MBA Blog


Vishal Gaur, Associate Dean for MBA Programs

Jan 05 2017

The MBA Core: New and Improved…and a Success

Vishal Gaur, Associate Dean for MBA Programs

Lessons from three years of experience with the new Johnson core curriculum

Johnson revised its MBA core curriculum in fall 2014, almost three years ago. Based on a year-long study involving alumni, corporations, students, and faculty, the new core curriculum sought to achieve three objectives:

  1. enhanced coursework for technical and quantitative skills and decision analysis tools,
  2. greater emphasis on personal and leadership skills, and
  3. development of critical thinking and integrative skills.

The revision followed the guiding principle that the core should go beyond providing a foundation for advanced elective courses — it should be responsive to the needs of employers in critical areas and should shift the focus early toward practical application to better and more quickly transform students into well-trained MBAs.

Creating Our New Core Curriculum

We made several changes to accomplish all three of our objectives:

  • The statistics core course was replaced with a new Data Analytics and Modeling core course, with emphasis on data manipulation and analysis tools like Tableau, modern examples and case studies, and new topics such as data privacy, ownership, and ethics.
  • The finance core course was revamped to include comprehensive financial modeling exercises and extensive use of spreadsheets in class and on tests.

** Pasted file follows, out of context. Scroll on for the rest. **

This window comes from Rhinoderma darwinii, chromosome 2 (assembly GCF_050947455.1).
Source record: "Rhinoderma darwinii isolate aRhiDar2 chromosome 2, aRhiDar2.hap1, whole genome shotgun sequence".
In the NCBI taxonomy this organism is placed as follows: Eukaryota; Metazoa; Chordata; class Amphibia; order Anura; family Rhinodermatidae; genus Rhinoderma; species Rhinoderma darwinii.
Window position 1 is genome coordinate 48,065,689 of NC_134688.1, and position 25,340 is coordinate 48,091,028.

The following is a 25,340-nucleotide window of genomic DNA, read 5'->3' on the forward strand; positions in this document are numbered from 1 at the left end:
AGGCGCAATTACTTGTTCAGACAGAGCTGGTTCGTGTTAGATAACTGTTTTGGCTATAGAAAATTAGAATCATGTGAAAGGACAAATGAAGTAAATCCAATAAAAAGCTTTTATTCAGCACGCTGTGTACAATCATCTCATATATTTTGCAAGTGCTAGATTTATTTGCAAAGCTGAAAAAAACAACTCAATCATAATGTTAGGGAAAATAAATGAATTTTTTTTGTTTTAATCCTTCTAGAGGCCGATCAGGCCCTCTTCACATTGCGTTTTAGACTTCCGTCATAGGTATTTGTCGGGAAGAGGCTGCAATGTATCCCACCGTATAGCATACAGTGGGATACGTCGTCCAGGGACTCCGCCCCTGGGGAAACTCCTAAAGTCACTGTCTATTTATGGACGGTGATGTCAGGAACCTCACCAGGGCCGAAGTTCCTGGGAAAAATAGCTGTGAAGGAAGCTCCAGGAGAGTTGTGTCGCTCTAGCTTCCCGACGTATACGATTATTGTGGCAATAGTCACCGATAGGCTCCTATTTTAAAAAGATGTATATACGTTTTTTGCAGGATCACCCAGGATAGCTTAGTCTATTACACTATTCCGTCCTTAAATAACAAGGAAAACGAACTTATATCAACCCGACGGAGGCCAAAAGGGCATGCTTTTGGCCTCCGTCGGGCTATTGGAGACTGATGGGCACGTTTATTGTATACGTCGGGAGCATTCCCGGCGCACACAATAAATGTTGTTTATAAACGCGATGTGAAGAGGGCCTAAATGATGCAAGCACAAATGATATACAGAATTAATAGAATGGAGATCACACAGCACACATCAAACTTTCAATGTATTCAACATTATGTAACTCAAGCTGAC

• A new leadership curriculum was introduced. It begins with the Johnson 360 Leadership Assessment, then a course on leading teams, and the Leading Teams Practicum in year one. In the second year, students complete another 360 assessment and a principled leadership course. An important feature of this leadership curriculum is its blend of coursework and practicums throughout the two-year program that develops students into effective leaders.
  • A new core course was added on critical and strategic thinking with small class sizes to facilitate extensive in-class discussion of case studies.

The new core is not without its challenges. Operationally, it is difficult to schedule a second-year core course in a way that allows students to complete their preferred electives. We also have to work continuously with students to balance various demands on their time imposed by academics, recruitment, and co-curricular activities with respect for their own personal lives. For example, soft- and hard-skills courses are mixed together so that students with skills in different areas can use their time effectively. Both faculty and staff have to be responsive to student needs and sensitive to their concerns.

Indications of Success

The experience thus far shows that the new Johnson core has been a big success. It indeed goes beyond providing a foundation for advanced elective MBA courses. One aspect of this is internship success. Students report being well prepared for internships, being able to distinguish themselves by using tools taught in the core on internship projects, and having a higher yield from internships to full-time offers. Johnson’s rankings in the Corporate Poll component of the Bloomberg Businessweek rankings have improved since the new curriculum was introduced.

A second aspect is stronger integration within both the first-year class and with second-year MBA students, who serve as Johnson Leadership Fellows. These fellows advise first-year core teams and act as Career Work Group leaders for first-year career preparations. This creates shared ownership with higher team success as well as opportunities for second-year students to mentor teams. Further, core teams and sections are created using a complex algorithm to enable a richer classroom experience and a stronger interaction among students in the entire class.

Finally, the new core curriculum is efficient. It better prepares students for the immersion curriculum in their chosen functional area and industry, so they can use their time at Johnson more effectively.

Total: 0 Comment(s)